And I think you're right about the 2019 Insight's fat tires....in the pictures, they look like 18-inch Clarity tires. So, given that the Insight's size is somewhere between the Civic and the Accord, what would be the smallest possible tires that could support this frame? 16-inch? Would 15-inch tires be ridiculous/out of the question?

    And Wayne, I think you're right too that with this new Insight, Honda appears to be shooting for "Not the best [mpg] in segment but the best overall car in the segment." This seems to be their strategy with the 10th Gen Civic as well: B+/A- fuel economy, a nice balance of ride, handling, styling, interior space, etc. The question then becomes, though, will the 2019 Insight's real-world mpg be A.) just trailing the Ioniq and 4th Gen Prius by a small amount, or B.) leading the 2018 Accord and 2018 Camry by a small amount? Too early to tell at this point....



    http://motorburn.com/2014/01/12-of-the-most-aerodynamic-cars-in-production-right-now/
     
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  16. MaxxMPG

    MaxxMPG Hasta Lavista AAA-Vee Von't Be Bach

    Low drag coefficient means low resistance to motion through the air. In simplest terms, it takes energy to bend the stream of air around the car. The sharper the bend or the farther it needs to bend, the more energy is used. A sedan can be shaped with a steeper rake in front and rear so the car can be closer to teardrop shape, which is the most streamlined shape. The Prius, Ioniq, Insight, etc are actually patterned on the "Kamm tail", where the car is a teardrop that is cut off sharply at the rear. An old German guy named Wunibald Kamm (imagine how much he got teased in grade school with that name!) found that when you chopped off the rear end of a teardrop, using a sharp trailing edge, the air would break cleanly away and flow as if the remainder of the teardrop shape was there. In effect, you truncate the shape and the air doesn't see much of a difference. Look at the back of these hybrids and you will see sharp trailing edges. That's the proof that they're taking advantage of this neat trick.

    Much of the work on these ultra-low numbers as of late has been done with the wheels and body surfaces around them, and panels they're attaching to the underbody to smooth things out. Hyundai even puts little air deflectors on rear suspension components to reduce turbulence.

    Hatchbacks are more versatile but also have more interior noise - often drumming/resonance in the rear cargo area and noise from the rear wheels, and also are more challenging to design so that the rear axle area has enough stiffness to keep away the squeaks and rattles and allow more precise tuning of ride/handling in the rear. Sedans sell better than hatchback cars (CUV/SUV exempted), so Honda seems to be following the market trend and going with the sedan that will sell better and will be quieter inside, although trying to jam a Christmas tree into it will have you looking like the Grinch trying to jam Cindy Lou Who's tree into the fireplace and up the chimney.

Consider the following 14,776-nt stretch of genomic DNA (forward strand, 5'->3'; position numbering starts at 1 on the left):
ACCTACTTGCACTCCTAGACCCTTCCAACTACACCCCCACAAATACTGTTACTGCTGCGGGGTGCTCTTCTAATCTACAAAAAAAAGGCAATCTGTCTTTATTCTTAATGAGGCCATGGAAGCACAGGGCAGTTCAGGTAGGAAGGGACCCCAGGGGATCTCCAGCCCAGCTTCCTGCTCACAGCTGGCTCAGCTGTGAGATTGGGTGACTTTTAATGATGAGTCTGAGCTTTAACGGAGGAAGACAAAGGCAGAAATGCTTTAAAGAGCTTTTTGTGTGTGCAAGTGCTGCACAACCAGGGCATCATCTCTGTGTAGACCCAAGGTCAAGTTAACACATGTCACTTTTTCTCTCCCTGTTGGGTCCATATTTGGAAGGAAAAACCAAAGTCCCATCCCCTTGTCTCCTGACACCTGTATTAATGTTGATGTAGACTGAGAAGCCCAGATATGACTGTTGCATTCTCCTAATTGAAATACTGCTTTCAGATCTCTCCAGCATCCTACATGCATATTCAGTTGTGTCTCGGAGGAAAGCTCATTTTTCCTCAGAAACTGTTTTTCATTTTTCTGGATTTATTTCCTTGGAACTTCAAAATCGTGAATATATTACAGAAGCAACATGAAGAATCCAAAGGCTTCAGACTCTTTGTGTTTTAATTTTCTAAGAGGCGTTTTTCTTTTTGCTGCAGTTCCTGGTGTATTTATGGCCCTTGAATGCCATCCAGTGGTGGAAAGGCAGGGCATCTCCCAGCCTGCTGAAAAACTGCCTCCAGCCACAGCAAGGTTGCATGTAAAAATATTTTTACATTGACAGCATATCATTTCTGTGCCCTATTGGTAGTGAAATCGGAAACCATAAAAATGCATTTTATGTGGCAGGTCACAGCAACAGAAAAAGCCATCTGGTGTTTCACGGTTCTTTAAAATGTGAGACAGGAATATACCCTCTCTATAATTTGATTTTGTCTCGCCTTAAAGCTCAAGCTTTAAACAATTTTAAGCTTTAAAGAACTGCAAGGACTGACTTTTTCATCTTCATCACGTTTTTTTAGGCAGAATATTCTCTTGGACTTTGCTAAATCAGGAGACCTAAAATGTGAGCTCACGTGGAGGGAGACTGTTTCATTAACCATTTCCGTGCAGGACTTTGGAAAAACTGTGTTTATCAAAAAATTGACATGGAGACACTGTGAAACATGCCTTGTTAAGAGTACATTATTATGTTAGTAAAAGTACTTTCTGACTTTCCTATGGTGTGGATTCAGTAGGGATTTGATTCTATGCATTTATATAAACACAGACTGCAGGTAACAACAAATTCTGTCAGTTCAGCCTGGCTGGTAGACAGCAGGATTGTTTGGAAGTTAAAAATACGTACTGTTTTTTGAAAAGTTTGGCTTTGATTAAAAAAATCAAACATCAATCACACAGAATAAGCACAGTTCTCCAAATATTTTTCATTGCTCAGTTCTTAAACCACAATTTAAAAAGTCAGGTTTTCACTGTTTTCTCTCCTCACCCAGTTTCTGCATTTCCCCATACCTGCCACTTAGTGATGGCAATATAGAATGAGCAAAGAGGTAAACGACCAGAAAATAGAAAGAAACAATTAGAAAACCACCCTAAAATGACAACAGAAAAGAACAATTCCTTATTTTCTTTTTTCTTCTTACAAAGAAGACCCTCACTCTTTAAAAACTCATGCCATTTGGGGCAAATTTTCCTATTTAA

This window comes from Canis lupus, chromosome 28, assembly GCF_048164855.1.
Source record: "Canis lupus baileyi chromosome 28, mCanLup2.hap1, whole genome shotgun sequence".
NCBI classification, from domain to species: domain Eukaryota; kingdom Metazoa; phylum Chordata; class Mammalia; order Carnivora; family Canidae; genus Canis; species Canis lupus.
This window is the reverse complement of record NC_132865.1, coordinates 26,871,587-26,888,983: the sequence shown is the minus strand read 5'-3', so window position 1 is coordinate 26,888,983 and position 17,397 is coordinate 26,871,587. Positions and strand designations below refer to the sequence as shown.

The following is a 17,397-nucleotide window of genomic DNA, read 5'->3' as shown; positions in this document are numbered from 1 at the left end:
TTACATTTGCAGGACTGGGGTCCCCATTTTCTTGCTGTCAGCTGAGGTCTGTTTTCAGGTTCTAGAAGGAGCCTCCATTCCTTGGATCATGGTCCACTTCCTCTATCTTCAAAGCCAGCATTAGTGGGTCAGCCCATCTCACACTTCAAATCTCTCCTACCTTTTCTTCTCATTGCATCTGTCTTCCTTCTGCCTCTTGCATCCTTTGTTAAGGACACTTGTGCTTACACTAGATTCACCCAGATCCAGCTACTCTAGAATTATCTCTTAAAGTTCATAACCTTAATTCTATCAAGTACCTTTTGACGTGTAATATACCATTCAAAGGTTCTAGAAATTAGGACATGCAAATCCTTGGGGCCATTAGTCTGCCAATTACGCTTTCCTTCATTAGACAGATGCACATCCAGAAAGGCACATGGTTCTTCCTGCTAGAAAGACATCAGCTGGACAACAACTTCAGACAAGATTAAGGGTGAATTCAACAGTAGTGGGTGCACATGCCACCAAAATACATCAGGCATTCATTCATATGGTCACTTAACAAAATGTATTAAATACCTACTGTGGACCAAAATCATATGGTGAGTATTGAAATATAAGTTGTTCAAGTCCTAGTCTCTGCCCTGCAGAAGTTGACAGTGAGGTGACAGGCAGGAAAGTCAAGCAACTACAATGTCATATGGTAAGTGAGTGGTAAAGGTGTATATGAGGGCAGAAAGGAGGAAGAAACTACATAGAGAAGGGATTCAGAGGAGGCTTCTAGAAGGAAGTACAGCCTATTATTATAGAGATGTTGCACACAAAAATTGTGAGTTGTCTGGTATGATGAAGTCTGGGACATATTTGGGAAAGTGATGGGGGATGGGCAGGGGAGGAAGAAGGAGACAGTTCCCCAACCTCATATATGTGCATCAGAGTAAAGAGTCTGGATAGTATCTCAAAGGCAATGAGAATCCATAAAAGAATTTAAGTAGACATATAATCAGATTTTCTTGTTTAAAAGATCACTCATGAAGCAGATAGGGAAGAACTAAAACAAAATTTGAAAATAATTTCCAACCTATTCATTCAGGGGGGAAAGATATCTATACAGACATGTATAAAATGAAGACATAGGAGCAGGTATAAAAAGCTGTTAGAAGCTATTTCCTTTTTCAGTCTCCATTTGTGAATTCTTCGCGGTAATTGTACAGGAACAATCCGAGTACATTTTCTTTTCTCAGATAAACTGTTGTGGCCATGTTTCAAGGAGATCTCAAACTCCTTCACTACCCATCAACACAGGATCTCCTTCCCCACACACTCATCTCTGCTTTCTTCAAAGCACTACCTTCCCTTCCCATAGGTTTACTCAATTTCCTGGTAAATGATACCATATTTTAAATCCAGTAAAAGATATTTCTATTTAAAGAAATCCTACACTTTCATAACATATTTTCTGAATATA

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  17. BillLin

    BillLin MASS: 2018 Bolt EV and 2017 Prime

    Apologies for my making a statement without substantiation.
    I need to find that discussion again to see what it really says. I had my own takeaway from it and I should not have advanced it as fact.

    A bit backward now, looking for instances to substantiate an idea which never reached the level of a theory, but here's one data point. If you run more comparisons of cars in sedan vs. hatchback/wagon form, perhaps the data may go the other way. I don't know. Anyway, this one shows the sedan being rated 24/35 city/hwy and the hatchback being rated 25/33. 2016 Kia Forte and Forte 5. I did not find this immediately as some car manufacturers submit identical ratings for sedan and hatchback. e.g. I looked at one sample of Subaru Impreza sedan vs. hatchback. Of course, I matched the engine and transmission as best I could.

    http://www.fueleconomy.gov/feg/Find.do?action=sbs&id=36231&id=36285

    On the Forte, I was thinking there may be other factors at play, such as equipment level and weight, but the lower city number would make the sedan heavier, and yet it gets a better highway rating. So, my thoughts are up in the air again, being swayed by the opinions I value in this little community.

    Chris, thanks for the much better presented theory and history around the present shape of the aerodynamic cars like Prius.
     
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  18. thunderstruck

    thunderstruck Super Moderator

    Here's an interesting twist on the original Insight.
     
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  19. EdwinTheMagnificent

    EdwinTheMagnificent Legend In His Mind

    Just because you CAN , doesn't mean you SHOULD.
     
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  20. RedylC94

    RedylC94 Well-Known Member

    I was merely trying to make the point that properly shaped hatchbacks are not aerodynamicly inferior to otherwise equivalent sedans. The stubby, hacked-off kind of hatchback usually is inferior to sedans of the same model line, but that's not really a fair comparison because the sedan is longer.